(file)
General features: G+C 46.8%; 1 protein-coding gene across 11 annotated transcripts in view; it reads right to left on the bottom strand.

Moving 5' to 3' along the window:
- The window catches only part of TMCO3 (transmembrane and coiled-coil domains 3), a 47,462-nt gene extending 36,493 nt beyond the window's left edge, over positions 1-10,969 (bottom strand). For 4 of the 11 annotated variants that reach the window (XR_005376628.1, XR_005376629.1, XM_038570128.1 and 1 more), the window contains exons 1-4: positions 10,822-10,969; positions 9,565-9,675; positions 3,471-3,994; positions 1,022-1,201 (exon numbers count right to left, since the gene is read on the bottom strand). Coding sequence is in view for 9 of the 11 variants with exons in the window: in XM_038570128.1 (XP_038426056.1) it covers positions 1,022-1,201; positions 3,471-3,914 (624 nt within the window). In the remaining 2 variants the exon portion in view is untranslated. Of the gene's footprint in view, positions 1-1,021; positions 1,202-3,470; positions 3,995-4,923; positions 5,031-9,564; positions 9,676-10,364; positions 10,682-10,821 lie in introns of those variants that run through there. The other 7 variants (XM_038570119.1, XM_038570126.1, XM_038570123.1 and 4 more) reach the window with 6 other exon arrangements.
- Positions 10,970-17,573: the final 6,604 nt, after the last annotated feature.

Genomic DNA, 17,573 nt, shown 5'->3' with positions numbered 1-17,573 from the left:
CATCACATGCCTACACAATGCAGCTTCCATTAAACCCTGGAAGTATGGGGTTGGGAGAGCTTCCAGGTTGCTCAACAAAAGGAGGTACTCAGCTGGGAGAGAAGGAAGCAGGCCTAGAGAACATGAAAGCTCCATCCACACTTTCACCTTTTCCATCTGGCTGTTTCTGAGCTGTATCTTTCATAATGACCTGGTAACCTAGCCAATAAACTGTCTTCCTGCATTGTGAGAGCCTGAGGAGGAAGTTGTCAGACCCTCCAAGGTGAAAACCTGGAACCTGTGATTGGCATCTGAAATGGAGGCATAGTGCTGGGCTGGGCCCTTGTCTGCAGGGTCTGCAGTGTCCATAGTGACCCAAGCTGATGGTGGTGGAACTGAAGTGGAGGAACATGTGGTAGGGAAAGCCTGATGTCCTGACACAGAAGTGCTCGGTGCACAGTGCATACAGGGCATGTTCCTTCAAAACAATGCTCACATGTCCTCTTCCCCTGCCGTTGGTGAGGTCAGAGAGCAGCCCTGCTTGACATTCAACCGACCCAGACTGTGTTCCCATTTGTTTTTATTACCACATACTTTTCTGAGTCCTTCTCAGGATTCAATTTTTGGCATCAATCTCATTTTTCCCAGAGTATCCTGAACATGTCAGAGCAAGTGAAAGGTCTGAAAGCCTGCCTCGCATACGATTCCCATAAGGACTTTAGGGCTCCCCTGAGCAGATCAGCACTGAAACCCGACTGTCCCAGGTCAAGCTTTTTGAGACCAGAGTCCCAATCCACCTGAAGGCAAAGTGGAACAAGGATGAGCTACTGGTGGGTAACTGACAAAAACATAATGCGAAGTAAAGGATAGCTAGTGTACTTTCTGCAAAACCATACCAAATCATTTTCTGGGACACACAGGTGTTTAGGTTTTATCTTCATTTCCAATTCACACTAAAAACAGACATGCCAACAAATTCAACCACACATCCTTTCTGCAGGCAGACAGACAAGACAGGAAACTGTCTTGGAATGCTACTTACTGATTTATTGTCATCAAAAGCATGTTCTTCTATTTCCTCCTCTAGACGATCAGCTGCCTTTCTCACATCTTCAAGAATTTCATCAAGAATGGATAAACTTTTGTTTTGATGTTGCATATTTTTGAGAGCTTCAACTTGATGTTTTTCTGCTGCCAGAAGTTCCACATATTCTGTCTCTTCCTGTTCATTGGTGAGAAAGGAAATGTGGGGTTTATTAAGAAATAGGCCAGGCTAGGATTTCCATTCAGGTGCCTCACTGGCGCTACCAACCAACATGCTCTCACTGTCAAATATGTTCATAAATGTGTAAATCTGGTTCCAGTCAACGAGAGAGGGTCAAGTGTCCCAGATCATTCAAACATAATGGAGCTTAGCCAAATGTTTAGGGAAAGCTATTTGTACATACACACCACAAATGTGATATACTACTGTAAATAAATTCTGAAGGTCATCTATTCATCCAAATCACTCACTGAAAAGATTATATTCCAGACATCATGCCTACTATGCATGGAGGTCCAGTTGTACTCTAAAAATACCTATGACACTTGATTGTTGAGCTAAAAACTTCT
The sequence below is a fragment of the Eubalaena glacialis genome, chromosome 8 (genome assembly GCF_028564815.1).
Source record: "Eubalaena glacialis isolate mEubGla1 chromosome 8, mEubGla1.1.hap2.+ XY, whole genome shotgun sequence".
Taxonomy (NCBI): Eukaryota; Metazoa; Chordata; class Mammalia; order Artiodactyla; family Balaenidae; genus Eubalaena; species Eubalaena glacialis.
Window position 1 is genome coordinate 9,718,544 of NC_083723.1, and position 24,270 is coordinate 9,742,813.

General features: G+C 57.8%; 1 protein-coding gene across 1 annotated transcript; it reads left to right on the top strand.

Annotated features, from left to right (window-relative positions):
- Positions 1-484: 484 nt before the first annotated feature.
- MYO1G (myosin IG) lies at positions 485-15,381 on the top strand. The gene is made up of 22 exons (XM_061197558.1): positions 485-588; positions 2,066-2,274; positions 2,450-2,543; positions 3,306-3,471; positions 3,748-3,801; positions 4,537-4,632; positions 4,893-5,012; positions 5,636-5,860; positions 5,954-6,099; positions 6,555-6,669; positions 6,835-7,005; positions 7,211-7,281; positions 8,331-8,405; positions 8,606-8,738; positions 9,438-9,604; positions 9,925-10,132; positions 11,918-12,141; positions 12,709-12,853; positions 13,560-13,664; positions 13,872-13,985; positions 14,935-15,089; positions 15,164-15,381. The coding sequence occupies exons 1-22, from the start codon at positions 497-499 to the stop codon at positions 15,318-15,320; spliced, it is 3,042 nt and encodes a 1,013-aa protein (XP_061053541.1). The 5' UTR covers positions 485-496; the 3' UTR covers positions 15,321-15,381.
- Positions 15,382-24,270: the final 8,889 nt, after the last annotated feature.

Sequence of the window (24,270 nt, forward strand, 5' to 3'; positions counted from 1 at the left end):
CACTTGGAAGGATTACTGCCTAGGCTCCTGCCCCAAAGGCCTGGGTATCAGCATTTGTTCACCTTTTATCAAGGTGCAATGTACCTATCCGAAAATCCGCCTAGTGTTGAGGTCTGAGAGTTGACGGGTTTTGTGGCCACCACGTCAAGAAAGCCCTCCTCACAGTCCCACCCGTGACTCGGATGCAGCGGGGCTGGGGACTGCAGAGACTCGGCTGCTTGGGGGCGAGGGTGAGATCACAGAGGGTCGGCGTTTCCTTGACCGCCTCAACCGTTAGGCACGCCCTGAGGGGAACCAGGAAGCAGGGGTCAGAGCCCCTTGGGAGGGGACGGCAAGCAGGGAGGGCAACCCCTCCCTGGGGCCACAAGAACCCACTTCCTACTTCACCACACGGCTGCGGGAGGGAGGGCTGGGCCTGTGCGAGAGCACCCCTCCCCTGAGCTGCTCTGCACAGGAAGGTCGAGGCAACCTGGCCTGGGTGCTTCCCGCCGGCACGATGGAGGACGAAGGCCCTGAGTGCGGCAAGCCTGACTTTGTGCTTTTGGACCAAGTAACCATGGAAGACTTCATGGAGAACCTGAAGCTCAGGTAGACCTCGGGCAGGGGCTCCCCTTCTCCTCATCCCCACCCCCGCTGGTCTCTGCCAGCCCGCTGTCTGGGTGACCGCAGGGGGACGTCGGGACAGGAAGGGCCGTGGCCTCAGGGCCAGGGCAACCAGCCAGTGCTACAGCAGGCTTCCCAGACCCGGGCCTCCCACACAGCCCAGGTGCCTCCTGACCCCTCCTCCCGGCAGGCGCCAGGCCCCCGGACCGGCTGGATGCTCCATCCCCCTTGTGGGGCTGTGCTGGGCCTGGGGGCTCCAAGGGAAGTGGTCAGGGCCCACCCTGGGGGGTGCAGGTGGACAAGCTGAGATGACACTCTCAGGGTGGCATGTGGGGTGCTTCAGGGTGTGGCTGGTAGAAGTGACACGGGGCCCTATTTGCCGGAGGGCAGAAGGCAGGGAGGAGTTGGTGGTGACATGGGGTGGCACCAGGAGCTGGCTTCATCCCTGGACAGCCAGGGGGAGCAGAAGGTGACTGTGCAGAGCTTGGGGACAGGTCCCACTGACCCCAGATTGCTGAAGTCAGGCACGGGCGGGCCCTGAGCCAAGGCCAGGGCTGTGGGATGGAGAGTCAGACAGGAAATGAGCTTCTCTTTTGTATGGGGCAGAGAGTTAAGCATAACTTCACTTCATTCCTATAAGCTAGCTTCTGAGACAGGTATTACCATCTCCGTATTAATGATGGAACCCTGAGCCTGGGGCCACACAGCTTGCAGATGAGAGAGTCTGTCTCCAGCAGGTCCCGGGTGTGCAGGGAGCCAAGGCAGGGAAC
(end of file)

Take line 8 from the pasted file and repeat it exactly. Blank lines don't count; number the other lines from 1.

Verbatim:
Source record: "Eubalaena glacialis isolate mEubGla1 chromosome 8, mEubGla1.1.hap2.+ XY, whole genome shotgun sequence".